Danielle Adler Witchel, LCSW


People come to therapy for many different reasons. Some of my clients have struggled with anxiety, depression, loss and grief, questions about their identity and difficult work and family situations. Some clients are having a hard time with life transitions or are unable to create the relationships that they are wanting in their lives. There are many reasons why people come to therapy and the process of therapy differs for every person. If there are areas where you feel stuck or overwhelmed, psychotherapy can help you to better understand your situation and make positive changes. Therapy brings into awareness issues that may be weighing on you psychologically but may be hidden from view. This process of unveiling creates space and freedom to make different choices.


• Life transitions
• Relationship issues
• Issues related to Identity
• Grief and loss
• Struggles associated with medical challenges
• Depression
• Anxiety and stress
• Trauma
• History of abuse
• Self-esteem issues
• Anger management
• Struggles with sexuality
• Challenging family dynamics
• Body image and unhealthy eating patterns
• Group therapy


For individual, couples or group therapy

(512) 627-4109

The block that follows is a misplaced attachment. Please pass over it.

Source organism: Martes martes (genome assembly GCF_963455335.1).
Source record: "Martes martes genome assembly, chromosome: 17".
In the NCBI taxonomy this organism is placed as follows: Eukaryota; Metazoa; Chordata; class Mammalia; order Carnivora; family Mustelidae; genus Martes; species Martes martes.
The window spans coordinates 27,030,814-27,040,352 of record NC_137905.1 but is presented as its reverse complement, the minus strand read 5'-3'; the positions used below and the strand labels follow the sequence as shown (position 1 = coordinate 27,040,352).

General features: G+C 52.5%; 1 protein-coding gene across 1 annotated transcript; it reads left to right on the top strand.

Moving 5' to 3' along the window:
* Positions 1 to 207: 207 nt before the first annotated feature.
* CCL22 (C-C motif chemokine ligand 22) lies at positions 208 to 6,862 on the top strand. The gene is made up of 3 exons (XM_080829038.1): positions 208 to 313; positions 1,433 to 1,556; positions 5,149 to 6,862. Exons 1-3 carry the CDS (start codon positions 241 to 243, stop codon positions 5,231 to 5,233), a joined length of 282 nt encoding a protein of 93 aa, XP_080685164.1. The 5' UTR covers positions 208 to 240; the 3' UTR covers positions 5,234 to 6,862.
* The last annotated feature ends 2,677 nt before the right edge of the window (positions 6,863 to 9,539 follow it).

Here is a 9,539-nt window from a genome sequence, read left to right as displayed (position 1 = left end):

How does therapy help?

If you are looking for a way to better understand yourself and to have a greater sense of freedom when making decisions, therapy may be a helpful process for you.  If you are seeking greater intimacy in relationships and satisfaction in your life, therapy can help.  Change is never guaranteed with therapy but, over the past 25 years, I have witnessed that people’s lives are transformed in subtle and dramatic ways. Therapy is a powerful process for people able to invest the time, money, and energy. Through this work, people often make significant life changes, deepen their relationships, develop a strong sense of grounding and confidence in who they are, and come to terms with challenges old and new.


I work with people who are ready to learn more deeply about themselves—how they have gotten to where they are, and how they want to move forward in their lives.  In the beginning I am listening carefully as my clients and I learn about their current day experiences and their history. Together we are trying to make space for the full range of memories, feelings, associations and experiences. Over time, I become more active and together we work to integrate what we have learned.  I use Modern Psychoanalytic concepts to guide my work but make use of Cognitive Behavioral techniques as needed.  I work relationally—paying close attention to what is happening in the room between us.  I attend closely to feelings that emerge and think of feelings like a highlighter underlining the aspects of the conversation that we should pay particular attention to as things unfold.  Individual therapy allows us to dive deeply into understanding who you are.  Group therapy allows us to explore relational dynamics and patterns in the room as they are unfolding in front of us.